A rare day off saw the squad take in a trip down the Saigon River and a meeting with US soldiers at a massive arms dump. “It was unreal to be sat talking to the American troops,” says Stewart. “They told us how it was... and it wasn’t very good.”
Two draws against Vietnam and Saigon – watched mostly by military police to the brutal backdrop of helicopters and bombs – were decent results.
“Soldiers faced the crowd with guns while we were playing,” says Crosbie, one of six Scousers in the travelling party. “It was South Vietnam, so the people were friendly, but it was all a bit strange.”
The soldiers were facing the crowd with guns while we were playing – it was a bit strange
A month later, the Viet Cong and North Vietnamese People’s Army unleashed the Tet Offensive – regarded as the turning point of the war. It was one of the largest and bloodiest campaigns of the conflict, killing tens of thousands of people.
The Tornado had long departed by then, with their whistle-stop tour of Eastern Asia taking in Taiwan, Tokyo (where they faced a Japanese team who later won a bronze medal at the 1968 Olympics) and the Philippines, before the relative safe havens of Australia and New Zealand beckoned. After Iran, Pakistan, India and Nam, enjoying the fruits of Sydney was like heaven.
Nine games in Australasia were then followed by a gruelling 24-hour journey back home to Dallas. A big welcoming party at the airport greeted the frazzled Tornado squad home, their overall record of 10 wins, nine draws and 26 defeats clearly not dampening their spirits.
Finally, the start of that new life everyone had been working so hard towards had arrived. “We checked into a hotel and ordered cheeseburgers at breakfast for two weeks,” laughs Book. “In fact, we had them for every meal...”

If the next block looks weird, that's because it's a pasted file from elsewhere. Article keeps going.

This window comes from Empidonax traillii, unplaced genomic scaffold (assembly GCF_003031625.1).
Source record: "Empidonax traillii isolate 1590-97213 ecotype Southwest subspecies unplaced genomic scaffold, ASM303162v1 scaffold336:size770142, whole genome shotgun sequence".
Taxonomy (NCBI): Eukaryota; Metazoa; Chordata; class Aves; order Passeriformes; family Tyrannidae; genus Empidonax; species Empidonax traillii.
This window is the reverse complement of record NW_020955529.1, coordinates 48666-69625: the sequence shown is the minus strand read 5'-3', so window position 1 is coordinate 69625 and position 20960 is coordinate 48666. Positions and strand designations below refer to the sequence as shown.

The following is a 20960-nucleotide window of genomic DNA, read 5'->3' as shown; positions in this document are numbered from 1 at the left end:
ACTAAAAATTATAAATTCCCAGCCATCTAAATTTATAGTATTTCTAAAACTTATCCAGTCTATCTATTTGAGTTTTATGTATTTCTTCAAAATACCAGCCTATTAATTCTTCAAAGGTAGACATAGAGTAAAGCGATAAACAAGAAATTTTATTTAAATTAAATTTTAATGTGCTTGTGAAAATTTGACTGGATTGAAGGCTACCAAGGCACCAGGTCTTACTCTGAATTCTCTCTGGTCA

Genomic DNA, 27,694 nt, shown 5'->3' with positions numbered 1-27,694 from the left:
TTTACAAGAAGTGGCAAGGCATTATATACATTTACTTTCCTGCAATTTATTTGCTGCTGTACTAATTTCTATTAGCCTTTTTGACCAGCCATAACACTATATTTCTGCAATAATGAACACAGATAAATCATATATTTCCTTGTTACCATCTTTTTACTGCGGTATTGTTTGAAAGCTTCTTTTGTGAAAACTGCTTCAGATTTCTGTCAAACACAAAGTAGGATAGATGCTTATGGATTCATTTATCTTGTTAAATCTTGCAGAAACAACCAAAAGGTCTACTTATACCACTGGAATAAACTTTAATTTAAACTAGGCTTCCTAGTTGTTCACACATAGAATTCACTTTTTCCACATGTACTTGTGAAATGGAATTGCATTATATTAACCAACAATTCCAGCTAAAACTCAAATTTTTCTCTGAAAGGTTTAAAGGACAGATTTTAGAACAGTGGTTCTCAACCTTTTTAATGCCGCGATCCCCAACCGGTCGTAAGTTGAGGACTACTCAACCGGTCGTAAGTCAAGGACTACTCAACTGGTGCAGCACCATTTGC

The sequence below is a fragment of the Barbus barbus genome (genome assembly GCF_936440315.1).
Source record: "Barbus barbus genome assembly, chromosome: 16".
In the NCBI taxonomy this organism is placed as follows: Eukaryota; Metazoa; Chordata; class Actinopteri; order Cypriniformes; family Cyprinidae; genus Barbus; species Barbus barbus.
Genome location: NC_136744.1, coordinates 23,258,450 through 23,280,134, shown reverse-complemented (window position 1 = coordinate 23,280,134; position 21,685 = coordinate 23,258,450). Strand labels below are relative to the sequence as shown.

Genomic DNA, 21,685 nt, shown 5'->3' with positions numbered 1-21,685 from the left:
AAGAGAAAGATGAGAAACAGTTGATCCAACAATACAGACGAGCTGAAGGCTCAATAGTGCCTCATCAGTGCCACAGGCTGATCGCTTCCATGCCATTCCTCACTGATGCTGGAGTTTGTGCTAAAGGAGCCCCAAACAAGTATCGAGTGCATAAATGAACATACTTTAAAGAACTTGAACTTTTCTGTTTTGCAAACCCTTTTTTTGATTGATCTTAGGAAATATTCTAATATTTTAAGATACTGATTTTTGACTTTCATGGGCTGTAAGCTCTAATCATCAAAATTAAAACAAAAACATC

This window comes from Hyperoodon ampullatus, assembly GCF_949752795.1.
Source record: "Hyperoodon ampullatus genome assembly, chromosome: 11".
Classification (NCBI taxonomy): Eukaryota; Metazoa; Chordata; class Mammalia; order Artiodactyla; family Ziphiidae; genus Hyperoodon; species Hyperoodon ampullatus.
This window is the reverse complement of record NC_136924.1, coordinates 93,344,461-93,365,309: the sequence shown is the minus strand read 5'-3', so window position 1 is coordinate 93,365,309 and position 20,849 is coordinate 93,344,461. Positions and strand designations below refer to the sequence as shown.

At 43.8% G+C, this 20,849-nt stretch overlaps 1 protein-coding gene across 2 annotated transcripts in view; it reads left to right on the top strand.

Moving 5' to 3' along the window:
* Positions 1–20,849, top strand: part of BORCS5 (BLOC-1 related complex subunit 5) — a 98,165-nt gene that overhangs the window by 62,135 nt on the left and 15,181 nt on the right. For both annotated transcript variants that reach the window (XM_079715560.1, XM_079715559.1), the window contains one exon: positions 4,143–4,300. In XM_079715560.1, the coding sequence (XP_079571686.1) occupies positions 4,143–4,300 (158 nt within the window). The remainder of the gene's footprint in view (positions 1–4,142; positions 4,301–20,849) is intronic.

But there was still a mini-tour of Central America to navigate, and games on rock-hard pitches against decent, physical teams in Costa Rica, Honduras and Guatemala weren’t exactly high on the players’ wish lists. Unsurprisingly, the Tornado returned home without a victory and completely exhausted.
Back home and battered
Just 15 days later, the NASL season started with a 6-0 defeat and within four games, four of the tourists – including Book – were axed.
The standard of the domestic competition proved too high and the Tornado finished fourth in the four-team ‘Gulf Division’ of the Western Conference, winning just two of their 32 matches and conceding 109 goals. By the end of that first campaign, four tour members were left.
Book returned the following year and began coaching, while Stewart went to play in Australia. Kap didn’t last much longer either, replaced by Englishman and former Ajax manager Keith Spurgeon – yet his life would take several fascinating turns.
He became a respected artist, an agent for NFL kickers, and fronted a failed bid to bring Argentine legends Ricky Villa and Ossie Ardiles to the US before they chose Tottenham.
Sadly, Dallas Tornado folded in 1981, having overspent to keep up with the New York Cosmos, like many other American sides of the era. However, their place in crazy world tour folklore will remain forever.
“It could have been so much better,” concludes Stewart, who later enjoyed 30 years as a policeman, with much of it spent looking after the Royal Family. “But I’d go tomorrow and do it all again if I could.”
This feature originally appeared in the August 2017 issue of FourFourTwo. Subscribe!